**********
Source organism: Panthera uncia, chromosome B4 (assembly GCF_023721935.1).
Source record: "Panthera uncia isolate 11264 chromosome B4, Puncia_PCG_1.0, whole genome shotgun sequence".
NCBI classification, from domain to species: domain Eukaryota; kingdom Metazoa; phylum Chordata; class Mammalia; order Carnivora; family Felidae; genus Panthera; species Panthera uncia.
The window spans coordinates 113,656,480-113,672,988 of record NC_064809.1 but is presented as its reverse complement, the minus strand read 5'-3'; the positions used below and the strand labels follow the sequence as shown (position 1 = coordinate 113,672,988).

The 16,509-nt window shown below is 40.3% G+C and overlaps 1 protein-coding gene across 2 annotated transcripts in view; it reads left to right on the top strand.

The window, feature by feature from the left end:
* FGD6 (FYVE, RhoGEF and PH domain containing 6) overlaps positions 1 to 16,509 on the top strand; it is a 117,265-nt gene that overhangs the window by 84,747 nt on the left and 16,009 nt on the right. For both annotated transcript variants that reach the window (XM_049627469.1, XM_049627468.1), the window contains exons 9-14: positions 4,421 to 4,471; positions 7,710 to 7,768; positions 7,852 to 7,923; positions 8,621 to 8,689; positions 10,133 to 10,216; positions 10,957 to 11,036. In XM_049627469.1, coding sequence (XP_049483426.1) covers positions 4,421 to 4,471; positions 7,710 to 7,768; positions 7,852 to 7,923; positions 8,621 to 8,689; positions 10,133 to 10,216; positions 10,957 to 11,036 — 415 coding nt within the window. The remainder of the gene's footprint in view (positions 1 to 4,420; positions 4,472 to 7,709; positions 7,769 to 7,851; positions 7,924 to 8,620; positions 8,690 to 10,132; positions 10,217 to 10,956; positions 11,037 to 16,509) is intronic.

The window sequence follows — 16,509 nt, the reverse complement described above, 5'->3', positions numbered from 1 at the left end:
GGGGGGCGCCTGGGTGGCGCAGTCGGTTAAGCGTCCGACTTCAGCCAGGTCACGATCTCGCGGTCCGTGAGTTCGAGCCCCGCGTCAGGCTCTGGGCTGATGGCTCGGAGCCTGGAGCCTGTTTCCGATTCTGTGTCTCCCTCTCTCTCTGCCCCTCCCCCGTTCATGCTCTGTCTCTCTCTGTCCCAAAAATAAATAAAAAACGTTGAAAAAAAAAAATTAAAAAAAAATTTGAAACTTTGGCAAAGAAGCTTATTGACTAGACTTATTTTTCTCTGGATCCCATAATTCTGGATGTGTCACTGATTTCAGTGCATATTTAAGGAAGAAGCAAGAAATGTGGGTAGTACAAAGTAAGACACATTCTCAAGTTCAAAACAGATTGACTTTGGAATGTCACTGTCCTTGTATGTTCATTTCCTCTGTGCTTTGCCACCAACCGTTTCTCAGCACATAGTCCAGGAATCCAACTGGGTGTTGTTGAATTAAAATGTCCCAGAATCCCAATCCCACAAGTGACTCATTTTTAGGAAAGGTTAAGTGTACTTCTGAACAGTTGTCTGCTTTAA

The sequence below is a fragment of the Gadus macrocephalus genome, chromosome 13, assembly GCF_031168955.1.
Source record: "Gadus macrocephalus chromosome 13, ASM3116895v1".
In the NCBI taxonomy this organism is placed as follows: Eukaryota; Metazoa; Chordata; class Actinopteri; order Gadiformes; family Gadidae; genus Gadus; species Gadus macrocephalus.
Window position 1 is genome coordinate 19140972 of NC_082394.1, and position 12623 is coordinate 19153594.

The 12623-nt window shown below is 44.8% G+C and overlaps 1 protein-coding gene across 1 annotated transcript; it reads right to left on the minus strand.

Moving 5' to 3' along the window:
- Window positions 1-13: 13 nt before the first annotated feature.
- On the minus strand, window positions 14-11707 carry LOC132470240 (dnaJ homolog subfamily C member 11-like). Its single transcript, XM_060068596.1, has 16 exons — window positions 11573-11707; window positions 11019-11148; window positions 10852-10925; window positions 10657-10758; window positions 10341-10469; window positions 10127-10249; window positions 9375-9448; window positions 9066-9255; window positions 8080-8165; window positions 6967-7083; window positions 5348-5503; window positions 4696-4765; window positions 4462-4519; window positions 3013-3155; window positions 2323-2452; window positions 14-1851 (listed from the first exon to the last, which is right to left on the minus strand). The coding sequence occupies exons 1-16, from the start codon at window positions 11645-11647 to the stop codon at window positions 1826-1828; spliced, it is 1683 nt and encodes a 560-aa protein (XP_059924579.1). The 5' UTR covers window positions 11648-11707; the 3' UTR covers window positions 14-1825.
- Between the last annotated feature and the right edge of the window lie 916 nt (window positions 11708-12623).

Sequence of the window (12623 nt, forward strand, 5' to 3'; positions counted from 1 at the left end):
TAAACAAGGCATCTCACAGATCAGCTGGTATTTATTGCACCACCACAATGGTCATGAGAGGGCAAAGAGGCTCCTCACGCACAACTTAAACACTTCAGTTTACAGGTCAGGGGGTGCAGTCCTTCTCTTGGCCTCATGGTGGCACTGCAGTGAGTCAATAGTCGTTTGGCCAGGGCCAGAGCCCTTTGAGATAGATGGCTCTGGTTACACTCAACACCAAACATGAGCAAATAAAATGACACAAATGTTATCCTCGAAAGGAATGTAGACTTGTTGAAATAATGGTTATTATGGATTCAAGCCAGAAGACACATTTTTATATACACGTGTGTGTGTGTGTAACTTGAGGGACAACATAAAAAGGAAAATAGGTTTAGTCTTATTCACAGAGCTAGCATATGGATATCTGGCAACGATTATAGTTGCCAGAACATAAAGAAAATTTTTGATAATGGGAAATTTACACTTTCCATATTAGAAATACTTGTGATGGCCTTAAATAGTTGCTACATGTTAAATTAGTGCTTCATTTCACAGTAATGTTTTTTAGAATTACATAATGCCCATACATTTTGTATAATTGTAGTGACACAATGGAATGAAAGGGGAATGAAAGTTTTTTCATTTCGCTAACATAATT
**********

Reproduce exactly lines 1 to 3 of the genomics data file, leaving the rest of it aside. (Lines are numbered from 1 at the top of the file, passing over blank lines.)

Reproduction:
Source organism: Panthera uncia, chromosome B4 (assembly GCF_023721935.1).
Source record: "Panthera uncia isolate 11264 chromosome B4, Puncia_PCG_1.0, whole genome shotgun sequence".
NCBI classification, from domain to species: domain Eukaryota; kingdom Metazoa; phylum Chordata; class Mammalia; order Carnivora; family Felidae; genus Panthera; species Panthera uncia.